You recognize the Toyota Corolla as the popular compact sedan seen all over the roads in Virginia, but you may be interested to learn about how this vehicle has evolved throughout the years. Since the first Corolla was officially introduced to Japan in 1966 and arrived in the United States in 1968, most people have owned, driven, or ridden in one at some point.
The Original Toyota Corolla
The first generation of the Toyota Corolla lasted just from 1968 and 1969. When it arrived, the Corolla had a 90-inch wheelbase and the choice of a 4-door sedan, 2-door coupe, or 2-door wagon. This vehicle held the title of the smallest Toyota to be sold in the country at the time. The original Corolla was powered by a 1.1-liter 4-cylinder with 60 horsepower, a 4-speed manual transmission, and rear-wheel drive. This first-generation Corolla started at less than $1,700, proving that reliability and affordability could go hand in hand.
2nd to 7th Corolla Generations
Even in 1970, American drivers preferred more powerful, larger vehicles than the original Corolla. Because of this, the second generation debuted with the 1970 Corolla that had 73 horsepower from its new 1.2-liter engine and a 91.9-inch wheelbase. This small increase in wheelbase made a dramatic difference in terms of comfort and made the Corolla the second-best-selling vehicle worldwide. 1971 saw the engine grow to a 102-horsepower 1.6-liter one. In 1975, the third-generation Corolla offered five different models and some unique styling with the same engine. The 5-speed manual was joined by a 4-speed manual and 3-speed automatic, and 1976 saw the addition of a 3-door hatchback model and a Sport Coupe.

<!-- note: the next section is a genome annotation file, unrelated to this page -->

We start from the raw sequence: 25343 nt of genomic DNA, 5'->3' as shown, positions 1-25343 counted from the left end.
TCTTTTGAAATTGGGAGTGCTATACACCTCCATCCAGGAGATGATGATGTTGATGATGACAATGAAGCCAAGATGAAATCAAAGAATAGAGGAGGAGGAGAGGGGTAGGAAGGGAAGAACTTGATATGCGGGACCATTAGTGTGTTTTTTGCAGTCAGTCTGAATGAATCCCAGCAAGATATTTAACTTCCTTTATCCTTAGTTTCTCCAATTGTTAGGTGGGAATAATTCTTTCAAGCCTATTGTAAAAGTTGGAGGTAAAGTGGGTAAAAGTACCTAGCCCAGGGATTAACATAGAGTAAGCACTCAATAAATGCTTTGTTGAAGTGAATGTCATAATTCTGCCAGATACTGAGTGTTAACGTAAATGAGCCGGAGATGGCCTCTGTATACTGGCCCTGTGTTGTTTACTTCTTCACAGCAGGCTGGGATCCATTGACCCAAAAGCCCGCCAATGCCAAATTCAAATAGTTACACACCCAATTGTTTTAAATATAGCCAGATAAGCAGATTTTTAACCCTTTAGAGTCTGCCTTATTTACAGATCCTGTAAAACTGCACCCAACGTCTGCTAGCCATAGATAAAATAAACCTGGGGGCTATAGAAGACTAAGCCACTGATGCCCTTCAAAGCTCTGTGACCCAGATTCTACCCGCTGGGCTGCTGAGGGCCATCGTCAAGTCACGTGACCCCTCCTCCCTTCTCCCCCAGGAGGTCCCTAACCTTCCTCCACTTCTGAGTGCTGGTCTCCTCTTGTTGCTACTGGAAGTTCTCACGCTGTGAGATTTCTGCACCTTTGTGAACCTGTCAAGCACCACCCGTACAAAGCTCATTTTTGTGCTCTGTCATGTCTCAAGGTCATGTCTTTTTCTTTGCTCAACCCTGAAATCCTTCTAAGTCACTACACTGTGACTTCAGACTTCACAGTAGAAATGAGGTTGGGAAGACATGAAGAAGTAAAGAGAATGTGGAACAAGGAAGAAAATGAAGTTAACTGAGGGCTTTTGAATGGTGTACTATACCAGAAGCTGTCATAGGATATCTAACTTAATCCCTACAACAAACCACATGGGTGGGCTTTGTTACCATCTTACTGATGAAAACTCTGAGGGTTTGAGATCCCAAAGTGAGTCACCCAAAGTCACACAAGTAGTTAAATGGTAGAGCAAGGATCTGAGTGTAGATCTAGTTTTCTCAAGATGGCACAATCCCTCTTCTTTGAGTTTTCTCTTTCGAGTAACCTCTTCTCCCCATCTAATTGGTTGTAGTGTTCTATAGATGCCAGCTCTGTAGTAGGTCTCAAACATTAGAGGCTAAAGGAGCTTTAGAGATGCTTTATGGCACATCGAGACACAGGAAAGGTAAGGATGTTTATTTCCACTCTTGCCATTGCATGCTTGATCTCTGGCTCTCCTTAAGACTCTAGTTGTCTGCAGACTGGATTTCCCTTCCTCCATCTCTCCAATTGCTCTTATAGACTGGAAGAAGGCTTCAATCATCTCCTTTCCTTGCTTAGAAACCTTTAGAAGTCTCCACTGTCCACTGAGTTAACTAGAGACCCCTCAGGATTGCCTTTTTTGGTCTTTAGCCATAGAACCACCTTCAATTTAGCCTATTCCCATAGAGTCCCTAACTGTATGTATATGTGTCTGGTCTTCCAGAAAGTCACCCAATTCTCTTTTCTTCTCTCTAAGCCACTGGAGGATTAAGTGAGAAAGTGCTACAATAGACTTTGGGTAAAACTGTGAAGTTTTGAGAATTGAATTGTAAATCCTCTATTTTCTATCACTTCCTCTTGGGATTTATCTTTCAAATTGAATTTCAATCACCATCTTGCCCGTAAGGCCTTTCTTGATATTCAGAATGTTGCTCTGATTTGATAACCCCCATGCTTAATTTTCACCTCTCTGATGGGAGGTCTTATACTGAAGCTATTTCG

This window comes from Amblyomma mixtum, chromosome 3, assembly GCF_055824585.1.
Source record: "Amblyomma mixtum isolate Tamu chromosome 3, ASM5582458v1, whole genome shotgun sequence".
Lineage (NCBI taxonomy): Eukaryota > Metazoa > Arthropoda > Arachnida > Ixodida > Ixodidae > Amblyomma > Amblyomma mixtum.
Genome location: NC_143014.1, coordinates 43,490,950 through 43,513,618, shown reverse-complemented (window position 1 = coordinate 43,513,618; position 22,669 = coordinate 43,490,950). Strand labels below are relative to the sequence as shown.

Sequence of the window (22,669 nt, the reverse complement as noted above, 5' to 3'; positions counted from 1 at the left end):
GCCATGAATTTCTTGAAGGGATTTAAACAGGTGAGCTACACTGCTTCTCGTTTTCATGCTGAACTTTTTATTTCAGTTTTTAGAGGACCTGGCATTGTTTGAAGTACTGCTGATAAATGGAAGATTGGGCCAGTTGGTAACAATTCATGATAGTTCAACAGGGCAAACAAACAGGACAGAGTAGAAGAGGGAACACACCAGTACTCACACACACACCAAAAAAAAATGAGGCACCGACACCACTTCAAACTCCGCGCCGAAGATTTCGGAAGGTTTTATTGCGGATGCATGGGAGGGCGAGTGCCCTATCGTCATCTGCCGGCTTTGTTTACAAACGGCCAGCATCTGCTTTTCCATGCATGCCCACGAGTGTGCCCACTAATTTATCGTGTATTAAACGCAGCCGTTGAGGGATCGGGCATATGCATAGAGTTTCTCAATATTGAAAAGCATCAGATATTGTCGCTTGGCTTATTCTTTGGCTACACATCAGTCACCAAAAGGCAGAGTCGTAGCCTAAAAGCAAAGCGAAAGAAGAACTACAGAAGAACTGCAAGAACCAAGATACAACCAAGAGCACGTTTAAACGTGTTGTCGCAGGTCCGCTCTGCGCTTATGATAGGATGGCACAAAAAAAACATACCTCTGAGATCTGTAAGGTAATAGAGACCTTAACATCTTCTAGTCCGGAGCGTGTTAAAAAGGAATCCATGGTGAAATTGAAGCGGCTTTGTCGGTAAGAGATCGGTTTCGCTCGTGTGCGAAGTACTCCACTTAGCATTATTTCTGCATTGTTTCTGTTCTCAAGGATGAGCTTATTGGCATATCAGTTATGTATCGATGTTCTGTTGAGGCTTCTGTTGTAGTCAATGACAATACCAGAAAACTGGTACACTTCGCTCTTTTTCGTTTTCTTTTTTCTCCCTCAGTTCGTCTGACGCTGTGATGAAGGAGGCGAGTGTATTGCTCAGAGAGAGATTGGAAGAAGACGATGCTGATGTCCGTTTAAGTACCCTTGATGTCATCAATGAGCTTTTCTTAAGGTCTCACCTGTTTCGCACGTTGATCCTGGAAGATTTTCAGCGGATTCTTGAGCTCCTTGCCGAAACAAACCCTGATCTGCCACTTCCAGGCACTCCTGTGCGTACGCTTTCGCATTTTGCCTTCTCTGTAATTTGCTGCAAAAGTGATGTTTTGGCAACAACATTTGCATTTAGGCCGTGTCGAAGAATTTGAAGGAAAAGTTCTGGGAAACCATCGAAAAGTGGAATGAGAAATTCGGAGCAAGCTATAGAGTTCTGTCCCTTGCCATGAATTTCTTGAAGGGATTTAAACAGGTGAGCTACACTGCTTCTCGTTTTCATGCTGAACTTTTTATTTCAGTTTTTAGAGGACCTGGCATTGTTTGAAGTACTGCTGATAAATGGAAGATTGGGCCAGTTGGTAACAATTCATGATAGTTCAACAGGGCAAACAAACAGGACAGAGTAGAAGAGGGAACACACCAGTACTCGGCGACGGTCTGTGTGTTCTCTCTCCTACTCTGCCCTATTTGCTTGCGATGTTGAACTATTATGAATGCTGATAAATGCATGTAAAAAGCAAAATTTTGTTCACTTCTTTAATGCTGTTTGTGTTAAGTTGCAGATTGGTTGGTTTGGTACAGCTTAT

The fourth generation began in 1979 with a new chassis, along with a coil spring suspension, larger wheelbase, and new 75-horsepower 1.8-liter engine. Look at a fifth-generation Corolla, which began in 1984, and you will get the first front-wheel-drive version. The 1988 Toyota Corolla started the sixth generation with a front-drive coupe, more conservative styling, and better-equipped trims. By the seventh generation, the Corolla had a 97-inch wheelbase and the 1.6-liter engine or a 115-horsepower 1.8-liter one.
Recent Years: 8th, 9th, and 10th Generations
The Toyota Corolla continued to grow during the eighth and ninth generations until it reached the current 10th-generation model’s styling and size. The eighth generation was limited to just a sedan with three trim levels. By the ninth generation, it looked like a smaller version of the Camry with a 102.4-inch wheelbase.